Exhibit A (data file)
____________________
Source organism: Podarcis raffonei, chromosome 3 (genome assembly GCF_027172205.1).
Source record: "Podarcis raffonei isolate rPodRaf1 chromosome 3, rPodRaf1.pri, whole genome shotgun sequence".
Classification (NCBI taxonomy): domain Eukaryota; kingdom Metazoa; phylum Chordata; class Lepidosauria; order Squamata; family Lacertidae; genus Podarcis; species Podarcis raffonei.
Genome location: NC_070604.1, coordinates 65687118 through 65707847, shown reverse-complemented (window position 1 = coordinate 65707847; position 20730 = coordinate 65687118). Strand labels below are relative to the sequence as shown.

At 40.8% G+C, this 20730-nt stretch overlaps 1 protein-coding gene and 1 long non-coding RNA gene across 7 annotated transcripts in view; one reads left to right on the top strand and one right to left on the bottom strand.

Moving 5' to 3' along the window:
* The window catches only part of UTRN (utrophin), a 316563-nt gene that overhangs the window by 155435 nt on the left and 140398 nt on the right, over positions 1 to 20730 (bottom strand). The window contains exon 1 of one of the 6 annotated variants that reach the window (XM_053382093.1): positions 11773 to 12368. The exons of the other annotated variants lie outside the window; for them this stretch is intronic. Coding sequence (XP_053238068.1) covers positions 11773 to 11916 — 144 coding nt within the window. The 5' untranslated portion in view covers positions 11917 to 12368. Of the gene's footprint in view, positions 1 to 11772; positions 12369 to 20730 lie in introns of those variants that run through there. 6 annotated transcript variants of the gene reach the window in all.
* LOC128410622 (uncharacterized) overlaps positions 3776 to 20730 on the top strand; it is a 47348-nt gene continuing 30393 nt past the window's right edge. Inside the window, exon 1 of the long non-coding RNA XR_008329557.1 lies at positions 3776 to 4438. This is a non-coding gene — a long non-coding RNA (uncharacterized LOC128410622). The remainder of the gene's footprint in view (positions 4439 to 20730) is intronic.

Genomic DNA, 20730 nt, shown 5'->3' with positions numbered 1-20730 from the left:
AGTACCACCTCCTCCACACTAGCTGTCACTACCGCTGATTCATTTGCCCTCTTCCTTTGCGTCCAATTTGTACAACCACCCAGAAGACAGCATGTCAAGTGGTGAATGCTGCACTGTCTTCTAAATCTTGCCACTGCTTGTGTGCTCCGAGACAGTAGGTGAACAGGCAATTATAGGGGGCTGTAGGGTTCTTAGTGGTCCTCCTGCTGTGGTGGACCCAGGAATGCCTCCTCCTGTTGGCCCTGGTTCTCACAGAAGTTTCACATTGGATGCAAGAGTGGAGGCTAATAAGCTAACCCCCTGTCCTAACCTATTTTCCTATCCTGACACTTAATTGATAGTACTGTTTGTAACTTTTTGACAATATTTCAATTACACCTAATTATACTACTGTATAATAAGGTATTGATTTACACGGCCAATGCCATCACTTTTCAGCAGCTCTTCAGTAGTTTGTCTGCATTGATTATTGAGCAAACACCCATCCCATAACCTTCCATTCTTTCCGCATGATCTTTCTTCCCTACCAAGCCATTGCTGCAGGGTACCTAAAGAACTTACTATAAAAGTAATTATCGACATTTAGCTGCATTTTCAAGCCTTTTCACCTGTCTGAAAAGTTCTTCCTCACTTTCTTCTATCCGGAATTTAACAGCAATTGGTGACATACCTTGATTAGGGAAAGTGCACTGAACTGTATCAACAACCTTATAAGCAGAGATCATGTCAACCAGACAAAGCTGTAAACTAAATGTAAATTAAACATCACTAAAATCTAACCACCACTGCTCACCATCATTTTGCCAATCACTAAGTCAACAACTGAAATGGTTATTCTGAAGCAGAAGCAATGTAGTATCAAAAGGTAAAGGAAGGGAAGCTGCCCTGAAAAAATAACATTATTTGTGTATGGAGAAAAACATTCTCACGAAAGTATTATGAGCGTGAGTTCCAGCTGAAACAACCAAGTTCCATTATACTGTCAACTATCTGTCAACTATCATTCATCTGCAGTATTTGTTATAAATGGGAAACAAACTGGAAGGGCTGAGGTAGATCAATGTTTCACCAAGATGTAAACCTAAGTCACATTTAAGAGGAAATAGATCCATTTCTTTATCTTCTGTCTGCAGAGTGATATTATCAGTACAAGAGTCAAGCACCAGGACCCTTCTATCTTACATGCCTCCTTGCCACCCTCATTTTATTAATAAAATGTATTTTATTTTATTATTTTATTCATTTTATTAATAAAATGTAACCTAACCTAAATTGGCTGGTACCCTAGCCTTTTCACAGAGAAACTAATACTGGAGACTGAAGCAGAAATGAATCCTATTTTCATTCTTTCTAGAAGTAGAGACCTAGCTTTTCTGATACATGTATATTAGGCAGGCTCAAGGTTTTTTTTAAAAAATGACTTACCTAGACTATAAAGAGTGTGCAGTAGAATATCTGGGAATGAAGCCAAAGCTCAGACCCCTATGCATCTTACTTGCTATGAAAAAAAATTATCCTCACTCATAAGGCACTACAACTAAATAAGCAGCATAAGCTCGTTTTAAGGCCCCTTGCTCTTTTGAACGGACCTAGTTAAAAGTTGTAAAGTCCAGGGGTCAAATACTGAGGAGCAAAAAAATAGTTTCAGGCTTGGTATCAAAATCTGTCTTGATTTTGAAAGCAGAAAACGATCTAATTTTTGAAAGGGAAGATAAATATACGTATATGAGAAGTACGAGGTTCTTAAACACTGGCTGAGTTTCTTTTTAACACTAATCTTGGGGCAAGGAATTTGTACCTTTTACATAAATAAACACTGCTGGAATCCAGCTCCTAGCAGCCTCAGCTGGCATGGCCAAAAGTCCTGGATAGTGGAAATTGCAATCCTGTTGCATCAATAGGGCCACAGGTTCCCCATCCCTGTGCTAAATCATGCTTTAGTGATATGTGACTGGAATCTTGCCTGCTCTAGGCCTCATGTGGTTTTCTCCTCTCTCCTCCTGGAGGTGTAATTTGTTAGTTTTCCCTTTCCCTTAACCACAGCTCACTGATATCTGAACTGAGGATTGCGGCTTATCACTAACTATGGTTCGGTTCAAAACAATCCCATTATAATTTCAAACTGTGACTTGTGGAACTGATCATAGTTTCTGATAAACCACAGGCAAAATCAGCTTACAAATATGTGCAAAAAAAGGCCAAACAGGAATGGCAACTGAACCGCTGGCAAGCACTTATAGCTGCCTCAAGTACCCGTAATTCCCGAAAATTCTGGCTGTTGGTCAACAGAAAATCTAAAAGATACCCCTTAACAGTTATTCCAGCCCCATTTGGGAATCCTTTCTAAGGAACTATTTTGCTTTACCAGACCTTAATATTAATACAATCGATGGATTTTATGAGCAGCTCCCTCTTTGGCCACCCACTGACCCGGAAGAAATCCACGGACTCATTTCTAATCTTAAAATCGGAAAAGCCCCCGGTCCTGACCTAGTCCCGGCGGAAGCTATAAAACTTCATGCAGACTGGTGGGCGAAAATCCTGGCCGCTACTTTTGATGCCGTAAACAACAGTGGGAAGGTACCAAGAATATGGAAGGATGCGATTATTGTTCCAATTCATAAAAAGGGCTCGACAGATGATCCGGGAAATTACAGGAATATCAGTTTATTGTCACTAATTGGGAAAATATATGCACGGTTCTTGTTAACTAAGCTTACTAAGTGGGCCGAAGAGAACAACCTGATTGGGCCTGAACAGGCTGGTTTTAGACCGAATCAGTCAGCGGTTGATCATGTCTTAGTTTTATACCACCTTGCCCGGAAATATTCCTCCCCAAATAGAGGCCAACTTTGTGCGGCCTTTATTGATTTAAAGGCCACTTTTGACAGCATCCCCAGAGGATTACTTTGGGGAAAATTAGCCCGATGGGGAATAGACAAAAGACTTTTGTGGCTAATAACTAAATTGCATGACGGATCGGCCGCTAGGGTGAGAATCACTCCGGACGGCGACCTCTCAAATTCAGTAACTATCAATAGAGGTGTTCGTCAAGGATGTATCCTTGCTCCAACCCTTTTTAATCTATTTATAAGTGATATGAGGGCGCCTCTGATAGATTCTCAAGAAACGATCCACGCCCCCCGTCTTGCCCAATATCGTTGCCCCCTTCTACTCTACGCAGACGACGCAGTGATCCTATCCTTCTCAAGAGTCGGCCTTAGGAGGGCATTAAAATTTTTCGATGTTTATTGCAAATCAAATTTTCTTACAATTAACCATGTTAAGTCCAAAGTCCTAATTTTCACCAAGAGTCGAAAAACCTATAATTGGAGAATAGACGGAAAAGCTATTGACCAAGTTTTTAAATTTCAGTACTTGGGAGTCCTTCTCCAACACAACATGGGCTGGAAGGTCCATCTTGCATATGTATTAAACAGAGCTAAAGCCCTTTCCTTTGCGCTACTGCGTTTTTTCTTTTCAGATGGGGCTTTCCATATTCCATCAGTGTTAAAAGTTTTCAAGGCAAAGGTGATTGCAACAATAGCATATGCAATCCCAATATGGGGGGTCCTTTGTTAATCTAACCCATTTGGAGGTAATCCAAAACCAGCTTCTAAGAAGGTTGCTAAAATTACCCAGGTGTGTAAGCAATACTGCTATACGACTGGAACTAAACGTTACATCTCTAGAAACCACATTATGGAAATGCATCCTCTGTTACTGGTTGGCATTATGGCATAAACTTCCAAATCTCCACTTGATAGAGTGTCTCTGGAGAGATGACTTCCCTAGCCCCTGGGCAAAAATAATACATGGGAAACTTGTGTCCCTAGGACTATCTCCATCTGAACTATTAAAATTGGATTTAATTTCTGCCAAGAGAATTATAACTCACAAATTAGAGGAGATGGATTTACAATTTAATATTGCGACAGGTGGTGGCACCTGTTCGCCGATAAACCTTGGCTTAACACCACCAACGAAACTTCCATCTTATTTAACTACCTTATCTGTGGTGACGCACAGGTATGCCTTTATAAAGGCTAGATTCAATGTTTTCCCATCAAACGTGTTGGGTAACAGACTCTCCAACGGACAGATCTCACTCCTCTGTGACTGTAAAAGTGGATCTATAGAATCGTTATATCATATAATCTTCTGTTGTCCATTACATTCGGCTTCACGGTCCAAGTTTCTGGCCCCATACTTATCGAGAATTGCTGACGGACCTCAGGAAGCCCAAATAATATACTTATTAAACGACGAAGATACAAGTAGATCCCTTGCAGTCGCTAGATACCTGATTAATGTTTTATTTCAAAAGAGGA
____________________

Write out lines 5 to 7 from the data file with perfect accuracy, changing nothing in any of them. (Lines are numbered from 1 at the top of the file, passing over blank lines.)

At 40.8% G+C, this 20730-nt stretch overlaps 1 protein-coding gene and 1 long non-coding RNA gene across 7 annotated transcripts in view; one reads left to right on the top strand and one right to left on the bottom strand.

Moving 5' to 3' along the window:
* The window catches only part of UTRN (utrophin), a 316563-nt gene that overhangs the window by 155435 nt on the left and 140398 nt on the right, over positions 1 to 20730 (bottom strand). The window contains exon 1 of one of the 6 annotated variants that reach the window (XM_053382093.1): positions 11773 to 12368. The exons of the other annotated variants lie outside the window; for them this stretch is intronic. Coding sequence (XP_053238068.1) covers positions 11773 to 11916 — 144 coding nt within the window. The 5' untranslated portion in view covers positions 11917 to 12368. Of the gene's footprint in view, positions 1 to 11772; positions 12369 to 20730 lie in introns of those variants that run through there. 6 annotated transcript variants of the gene reach the window in all.